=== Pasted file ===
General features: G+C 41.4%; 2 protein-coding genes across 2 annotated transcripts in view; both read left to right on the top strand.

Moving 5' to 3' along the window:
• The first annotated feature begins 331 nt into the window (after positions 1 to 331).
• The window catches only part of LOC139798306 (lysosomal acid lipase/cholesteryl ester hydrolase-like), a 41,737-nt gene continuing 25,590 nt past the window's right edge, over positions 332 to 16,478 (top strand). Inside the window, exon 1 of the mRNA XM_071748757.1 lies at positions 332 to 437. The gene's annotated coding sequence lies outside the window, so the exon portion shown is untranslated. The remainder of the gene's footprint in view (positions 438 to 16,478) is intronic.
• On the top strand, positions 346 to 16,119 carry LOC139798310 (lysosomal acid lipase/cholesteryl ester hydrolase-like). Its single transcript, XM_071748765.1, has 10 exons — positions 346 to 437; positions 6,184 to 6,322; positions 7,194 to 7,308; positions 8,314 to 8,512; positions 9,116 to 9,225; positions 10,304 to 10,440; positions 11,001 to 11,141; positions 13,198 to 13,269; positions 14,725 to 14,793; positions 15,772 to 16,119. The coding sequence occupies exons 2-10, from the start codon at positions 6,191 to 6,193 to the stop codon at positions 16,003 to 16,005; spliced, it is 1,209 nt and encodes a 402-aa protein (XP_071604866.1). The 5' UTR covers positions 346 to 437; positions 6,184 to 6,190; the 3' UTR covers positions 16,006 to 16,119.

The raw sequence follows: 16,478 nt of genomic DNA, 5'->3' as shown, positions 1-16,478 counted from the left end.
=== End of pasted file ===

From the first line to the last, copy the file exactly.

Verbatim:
General features: G+C 41.4%; 2 protein-coding genes across 2 annotated transcripts in view; both read left to right on the top strand.

Moving 5' to 3' along the window:
• The first annotated feature begins 331 nt into the window (after positions 1 to 331).
• The window catches only part of LOC139798306 (lysosomal acid lipase/cholesteryl ester hydrolase-like), a 41,737-nt gene continuing 25,590 nt past the window's right edge, over positions 332 to 16,478 (top strand). Inside the window, exon 1 of the mRNA XM_071748757.1 lies at positions 332 to 437. The gene's annotated coding sequence lies outside the window, so the exon portion shown is untranslated. The remainder of the gene's footprint in view (positions 438 to 16,478) is intronic.
• On the top strand, positions 346 to 16,119 carry LOC139798310 (lysosomal acid lipase/cholesteryl ester hydrolase-like). Its single transcript, XM_071748765.1, has 10 exons — positions 346 to 437; positions 6,184 to 6,322; positions 7,194 to 7,308; positions 8,314 to 8,512; positions 9,116 to 9,225; positions 10,304 to 10,440; positions 11,001 to 11,141; positions 13,198 to 13,269; positions 14,725 to 14,793; positions 15,772 to 16,119. The coding sequence occupies exons 2-10, from the start codon at positions 6,191 to 6,193 to the stop codon at positions 16,003 to 16,005; spliced, it is 1,209 nt and encodes a 402-aa protein (XP_071604866.1). The 5' UTR covers positions 346 to 437; positions 6,184 to 6,190; the 3' UTR covers positions 16,006 to 16,119.

The raw sequence follows: 16,478 nt of genomic DNA, 5'->3' as shown, positions 1-16,478 counted from the left end.